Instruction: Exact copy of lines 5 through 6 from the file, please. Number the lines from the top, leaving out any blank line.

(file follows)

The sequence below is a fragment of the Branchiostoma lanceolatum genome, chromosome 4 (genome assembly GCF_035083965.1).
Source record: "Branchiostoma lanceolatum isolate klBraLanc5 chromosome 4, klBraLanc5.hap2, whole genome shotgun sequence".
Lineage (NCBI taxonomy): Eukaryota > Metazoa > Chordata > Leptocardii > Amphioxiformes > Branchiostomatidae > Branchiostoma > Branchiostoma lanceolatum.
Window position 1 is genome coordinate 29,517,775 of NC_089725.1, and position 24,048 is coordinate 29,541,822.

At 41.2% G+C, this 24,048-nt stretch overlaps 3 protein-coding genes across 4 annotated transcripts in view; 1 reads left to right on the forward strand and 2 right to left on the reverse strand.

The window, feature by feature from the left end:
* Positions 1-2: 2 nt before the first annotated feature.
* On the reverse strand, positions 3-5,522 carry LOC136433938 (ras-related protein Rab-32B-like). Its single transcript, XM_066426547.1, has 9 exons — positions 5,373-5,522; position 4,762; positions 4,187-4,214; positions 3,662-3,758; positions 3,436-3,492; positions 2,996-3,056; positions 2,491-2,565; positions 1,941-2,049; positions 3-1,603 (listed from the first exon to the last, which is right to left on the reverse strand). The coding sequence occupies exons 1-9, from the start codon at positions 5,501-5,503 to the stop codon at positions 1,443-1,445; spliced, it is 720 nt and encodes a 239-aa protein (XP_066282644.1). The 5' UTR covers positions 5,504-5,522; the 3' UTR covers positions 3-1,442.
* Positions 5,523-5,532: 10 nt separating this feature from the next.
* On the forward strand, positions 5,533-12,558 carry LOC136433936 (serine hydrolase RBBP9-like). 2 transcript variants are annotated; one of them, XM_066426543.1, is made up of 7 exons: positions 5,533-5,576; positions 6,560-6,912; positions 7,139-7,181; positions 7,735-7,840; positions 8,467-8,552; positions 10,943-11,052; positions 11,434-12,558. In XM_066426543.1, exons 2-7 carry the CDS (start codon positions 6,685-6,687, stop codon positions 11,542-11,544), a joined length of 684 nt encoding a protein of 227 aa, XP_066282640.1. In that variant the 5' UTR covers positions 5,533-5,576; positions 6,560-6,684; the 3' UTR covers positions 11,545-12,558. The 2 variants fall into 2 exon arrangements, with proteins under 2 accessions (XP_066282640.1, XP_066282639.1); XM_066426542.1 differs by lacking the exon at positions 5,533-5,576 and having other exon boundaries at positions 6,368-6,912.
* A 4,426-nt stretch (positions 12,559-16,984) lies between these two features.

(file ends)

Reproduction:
At 41.2% G+C, this 24,048-nt stretch overlaps 3 protein-coding genes across 4 annotated transcripts in view; 1 reads left to right on the forward strand and 2 right to left on the reverse strand.

The window, feature by feature from the left end: